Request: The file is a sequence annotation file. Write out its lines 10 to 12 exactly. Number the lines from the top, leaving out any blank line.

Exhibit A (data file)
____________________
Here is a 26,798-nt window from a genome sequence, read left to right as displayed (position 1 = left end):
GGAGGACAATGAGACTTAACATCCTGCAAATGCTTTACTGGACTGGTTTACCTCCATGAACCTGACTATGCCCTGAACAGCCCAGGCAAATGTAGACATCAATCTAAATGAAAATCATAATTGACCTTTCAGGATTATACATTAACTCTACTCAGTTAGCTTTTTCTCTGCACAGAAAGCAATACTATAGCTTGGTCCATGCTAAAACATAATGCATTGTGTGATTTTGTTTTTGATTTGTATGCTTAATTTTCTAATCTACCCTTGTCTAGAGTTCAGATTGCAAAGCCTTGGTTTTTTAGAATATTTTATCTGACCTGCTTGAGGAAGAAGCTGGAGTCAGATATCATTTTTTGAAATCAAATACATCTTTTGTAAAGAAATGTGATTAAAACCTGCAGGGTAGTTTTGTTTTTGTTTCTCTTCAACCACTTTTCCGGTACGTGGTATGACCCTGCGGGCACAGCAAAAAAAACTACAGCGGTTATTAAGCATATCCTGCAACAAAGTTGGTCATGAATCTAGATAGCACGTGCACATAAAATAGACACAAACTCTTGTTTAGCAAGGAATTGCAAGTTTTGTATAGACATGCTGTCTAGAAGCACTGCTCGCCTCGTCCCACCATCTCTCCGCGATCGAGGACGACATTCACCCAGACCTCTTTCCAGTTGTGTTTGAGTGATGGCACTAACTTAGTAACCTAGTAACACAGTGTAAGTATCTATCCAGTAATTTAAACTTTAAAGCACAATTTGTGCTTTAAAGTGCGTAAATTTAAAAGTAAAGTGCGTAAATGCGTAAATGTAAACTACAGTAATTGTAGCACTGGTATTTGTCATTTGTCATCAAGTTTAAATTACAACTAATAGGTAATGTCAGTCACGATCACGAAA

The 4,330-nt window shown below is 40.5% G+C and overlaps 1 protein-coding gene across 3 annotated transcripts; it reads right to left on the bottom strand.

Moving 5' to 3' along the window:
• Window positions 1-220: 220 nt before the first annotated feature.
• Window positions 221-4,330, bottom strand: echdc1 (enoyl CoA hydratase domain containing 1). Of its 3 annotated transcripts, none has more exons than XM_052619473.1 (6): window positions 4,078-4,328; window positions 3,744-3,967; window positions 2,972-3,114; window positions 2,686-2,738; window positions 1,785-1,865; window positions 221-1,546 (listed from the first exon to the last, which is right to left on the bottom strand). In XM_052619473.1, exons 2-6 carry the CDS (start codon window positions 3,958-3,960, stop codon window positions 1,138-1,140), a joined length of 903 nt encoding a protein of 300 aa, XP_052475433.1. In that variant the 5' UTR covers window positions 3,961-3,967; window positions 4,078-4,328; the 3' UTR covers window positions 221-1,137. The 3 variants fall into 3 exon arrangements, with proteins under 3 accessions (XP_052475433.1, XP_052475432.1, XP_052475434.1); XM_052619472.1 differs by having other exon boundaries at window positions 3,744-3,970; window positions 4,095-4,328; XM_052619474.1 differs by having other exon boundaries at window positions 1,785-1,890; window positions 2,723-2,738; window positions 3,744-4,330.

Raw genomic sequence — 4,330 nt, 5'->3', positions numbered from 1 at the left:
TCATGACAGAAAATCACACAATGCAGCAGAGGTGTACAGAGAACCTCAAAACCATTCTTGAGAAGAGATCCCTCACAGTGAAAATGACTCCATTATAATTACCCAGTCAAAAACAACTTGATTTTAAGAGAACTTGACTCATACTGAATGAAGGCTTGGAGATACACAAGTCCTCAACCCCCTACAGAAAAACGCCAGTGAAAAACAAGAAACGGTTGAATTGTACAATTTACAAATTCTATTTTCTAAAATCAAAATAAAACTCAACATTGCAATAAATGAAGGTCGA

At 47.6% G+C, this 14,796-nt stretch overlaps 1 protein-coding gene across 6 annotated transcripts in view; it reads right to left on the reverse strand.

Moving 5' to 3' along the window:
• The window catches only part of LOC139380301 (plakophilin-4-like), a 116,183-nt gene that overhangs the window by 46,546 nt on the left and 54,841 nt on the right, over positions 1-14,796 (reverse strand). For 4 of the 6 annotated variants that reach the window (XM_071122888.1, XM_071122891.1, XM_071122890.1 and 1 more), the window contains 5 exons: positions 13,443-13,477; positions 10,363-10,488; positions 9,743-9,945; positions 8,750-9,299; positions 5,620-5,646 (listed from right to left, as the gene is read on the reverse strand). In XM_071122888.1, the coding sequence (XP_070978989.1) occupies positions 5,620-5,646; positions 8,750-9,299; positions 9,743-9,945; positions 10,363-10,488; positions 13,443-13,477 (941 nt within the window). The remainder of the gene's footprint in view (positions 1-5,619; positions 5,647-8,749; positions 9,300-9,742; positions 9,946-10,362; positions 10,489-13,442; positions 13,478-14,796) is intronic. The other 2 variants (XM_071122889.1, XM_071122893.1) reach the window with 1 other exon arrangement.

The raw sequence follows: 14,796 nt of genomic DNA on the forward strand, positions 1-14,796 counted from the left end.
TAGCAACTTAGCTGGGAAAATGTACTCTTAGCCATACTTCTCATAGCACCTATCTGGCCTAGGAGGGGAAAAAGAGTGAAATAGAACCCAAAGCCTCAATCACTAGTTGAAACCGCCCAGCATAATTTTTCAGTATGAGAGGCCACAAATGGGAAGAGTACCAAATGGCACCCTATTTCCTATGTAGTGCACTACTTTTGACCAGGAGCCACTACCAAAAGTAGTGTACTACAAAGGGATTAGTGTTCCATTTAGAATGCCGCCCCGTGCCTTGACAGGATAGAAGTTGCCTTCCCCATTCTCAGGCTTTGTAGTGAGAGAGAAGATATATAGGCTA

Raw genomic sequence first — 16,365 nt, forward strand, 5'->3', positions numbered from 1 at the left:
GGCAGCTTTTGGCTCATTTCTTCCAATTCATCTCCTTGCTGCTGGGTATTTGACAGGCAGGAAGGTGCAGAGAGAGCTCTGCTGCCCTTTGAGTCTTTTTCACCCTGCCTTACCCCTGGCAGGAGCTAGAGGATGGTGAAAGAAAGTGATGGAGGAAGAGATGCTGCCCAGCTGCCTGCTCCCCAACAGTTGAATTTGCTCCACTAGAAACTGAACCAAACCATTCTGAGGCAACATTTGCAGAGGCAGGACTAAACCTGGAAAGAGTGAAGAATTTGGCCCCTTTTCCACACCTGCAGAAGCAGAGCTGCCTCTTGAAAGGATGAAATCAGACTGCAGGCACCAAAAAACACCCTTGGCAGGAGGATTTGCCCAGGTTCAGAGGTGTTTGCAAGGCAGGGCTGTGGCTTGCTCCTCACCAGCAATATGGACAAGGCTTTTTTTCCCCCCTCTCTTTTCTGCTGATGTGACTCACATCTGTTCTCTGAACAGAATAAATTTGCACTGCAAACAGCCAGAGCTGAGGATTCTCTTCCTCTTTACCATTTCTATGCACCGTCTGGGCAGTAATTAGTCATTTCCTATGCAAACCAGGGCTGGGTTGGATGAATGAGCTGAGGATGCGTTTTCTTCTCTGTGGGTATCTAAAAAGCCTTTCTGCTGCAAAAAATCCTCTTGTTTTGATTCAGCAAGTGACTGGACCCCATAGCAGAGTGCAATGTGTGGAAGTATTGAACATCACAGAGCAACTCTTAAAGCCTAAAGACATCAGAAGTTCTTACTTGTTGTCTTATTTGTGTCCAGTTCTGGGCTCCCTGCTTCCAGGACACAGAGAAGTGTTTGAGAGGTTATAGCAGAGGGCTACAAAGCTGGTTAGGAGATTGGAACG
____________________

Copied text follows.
Moving 5' to 3' along the window:
• The window catches only part of LOC139380301 (plakophilin-4-like), a 116,183-nt gene that overhangs the window by 46,546 nt on the left and 54,841 nt on the right, over positions 1-14,796 (reverse strand). For 4 of the 6 annotated variants that reach the window (XM_071122888.1, XM_071122891.1, XM_071122890.1 and 1 more), the window contains 5 exons: positions 13,443-13,477; positions 10,363-10,488; positions 9,743-9,945; positions 8,750-9,299; positions 5,620-5,646 (listed from right to left, as the gene is read on the reverse strand). In XM_071122888.1, the coding sequence (XP_070978989.1) occupies positions 5,620-5,646; positions 8,750-9,299; positions 9,743-9,945; positions 10,363-10,488; positions 13,443-13,477 (941 nt within the window). The remainder of the gene's footprint in view (positions 1-5,619; positions 5,647-8,749; positions 9,300-9,742; positions 9,946-10,362; positions 10,489-13,442; positions 13,478-14,796) is intronic. The other 2 variants (XM_071122889.1, XM_071122893.1) reach the window with 1 other exon arrangement.

The raw sequence follows: 14,796 nt of genomic DNA on the forward strand, positions 1-14,796 counted from the left end.